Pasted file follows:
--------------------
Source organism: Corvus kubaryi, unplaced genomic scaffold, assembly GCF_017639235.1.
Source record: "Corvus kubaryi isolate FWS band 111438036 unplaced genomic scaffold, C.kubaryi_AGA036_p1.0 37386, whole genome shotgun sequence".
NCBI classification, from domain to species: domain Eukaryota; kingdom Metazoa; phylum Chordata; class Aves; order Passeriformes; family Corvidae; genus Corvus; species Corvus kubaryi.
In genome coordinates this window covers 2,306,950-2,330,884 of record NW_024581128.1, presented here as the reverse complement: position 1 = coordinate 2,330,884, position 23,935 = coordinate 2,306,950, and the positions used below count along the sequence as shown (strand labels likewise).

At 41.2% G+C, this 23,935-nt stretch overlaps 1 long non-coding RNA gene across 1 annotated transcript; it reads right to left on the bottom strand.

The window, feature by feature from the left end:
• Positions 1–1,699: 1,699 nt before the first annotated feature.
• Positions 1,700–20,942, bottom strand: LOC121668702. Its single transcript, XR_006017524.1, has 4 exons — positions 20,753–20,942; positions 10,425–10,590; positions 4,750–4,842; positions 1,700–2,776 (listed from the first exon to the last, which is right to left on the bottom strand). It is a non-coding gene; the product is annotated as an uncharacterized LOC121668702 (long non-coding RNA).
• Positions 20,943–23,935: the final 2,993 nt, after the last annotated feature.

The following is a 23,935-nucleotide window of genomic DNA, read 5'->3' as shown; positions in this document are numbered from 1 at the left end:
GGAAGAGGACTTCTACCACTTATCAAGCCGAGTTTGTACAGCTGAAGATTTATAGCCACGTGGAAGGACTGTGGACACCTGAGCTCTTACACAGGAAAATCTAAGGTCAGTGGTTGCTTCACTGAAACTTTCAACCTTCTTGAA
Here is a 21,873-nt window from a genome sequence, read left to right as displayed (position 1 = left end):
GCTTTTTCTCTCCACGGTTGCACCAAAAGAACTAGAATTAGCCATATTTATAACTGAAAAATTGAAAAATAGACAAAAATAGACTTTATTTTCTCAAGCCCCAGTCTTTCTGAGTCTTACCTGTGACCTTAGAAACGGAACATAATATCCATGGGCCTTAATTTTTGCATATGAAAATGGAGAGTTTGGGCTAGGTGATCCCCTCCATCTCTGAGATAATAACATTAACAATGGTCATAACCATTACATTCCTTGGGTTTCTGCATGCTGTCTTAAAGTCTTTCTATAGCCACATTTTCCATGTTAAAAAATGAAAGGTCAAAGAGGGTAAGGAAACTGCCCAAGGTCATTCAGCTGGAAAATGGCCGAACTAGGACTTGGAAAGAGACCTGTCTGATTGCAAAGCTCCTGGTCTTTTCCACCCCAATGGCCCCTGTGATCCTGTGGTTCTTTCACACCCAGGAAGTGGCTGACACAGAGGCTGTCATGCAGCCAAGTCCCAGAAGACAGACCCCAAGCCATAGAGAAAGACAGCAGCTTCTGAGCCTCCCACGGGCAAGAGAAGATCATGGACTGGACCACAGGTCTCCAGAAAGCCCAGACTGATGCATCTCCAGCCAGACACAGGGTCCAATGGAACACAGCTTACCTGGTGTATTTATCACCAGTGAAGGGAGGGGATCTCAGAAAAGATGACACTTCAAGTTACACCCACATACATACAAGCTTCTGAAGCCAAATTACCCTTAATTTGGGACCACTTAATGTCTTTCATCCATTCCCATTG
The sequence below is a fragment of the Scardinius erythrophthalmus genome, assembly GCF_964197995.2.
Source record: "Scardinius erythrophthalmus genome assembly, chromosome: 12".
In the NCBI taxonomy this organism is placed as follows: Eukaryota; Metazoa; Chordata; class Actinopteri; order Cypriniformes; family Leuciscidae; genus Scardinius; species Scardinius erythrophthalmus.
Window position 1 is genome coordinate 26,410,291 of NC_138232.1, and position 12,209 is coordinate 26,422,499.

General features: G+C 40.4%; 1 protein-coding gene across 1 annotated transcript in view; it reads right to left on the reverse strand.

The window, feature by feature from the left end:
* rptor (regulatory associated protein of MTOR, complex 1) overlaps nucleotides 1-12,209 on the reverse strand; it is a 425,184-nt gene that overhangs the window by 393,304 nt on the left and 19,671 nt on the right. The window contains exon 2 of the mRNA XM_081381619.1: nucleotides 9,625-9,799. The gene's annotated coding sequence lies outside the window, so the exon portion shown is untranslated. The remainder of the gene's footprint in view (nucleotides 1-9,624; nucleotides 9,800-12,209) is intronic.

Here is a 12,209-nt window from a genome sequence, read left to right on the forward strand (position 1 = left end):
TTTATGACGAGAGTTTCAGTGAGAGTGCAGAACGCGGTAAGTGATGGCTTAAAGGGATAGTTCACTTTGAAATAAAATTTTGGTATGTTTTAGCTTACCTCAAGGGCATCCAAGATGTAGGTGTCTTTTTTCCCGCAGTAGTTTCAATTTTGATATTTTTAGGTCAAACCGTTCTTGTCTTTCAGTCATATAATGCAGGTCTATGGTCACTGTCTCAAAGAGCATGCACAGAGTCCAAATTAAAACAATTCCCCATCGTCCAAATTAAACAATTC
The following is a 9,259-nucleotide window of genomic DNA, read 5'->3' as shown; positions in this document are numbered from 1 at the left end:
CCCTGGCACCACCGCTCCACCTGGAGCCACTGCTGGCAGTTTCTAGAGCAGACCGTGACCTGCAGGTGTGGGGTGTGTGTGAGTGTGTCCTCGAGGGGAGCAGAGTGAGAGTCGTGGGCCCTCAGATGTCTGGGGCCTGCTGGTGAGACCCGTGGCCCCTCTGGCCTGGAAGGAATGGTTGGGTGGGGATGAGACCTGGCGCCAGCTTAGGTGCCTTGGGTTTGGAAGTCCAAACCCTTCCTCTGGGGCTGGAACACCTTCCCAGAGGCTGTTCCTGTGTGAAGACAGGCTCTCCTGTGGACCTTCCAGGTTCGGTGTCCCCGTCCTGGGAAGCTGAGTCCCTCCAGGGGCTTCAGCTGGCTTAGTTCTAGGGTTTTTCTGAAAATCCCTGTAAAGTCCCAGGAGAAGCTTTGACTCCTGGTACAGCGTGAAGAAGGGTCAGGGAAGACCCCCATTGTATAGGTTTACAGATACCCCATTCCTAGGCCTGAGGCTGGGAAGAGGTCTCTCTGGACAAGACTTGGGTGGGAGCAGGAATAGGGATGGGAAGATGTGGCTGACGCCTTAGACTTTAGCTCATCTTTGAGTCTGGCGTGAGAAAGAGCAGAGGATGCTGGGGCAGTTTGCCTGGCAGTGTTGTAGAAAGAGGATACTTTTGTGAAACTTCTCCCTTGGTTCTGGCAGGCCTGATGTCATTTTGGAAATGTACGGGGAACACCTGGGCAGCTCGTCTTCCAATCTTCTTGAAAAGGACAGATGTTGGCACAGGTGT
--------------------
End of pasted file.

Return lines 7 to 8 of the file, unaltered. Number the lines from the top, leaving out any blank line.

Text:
• Positions 1–1,699: 1,699 nt before the first annotated feature.
• Positions 1,700–20,942, bottom strand: LOC121668702. Its single transcript, XR_006017524.1, has 4 exons — positions 20,753–20,942; positions 10,425–10,590; positions 4,750–4,842; positions 1,700–2,776 (listed from the first exon to the last, which is right to left on the bottom strand). It is a non-coding gene; the product is annotated as an uncharacterized LOC121668702 (long non-coding RNA).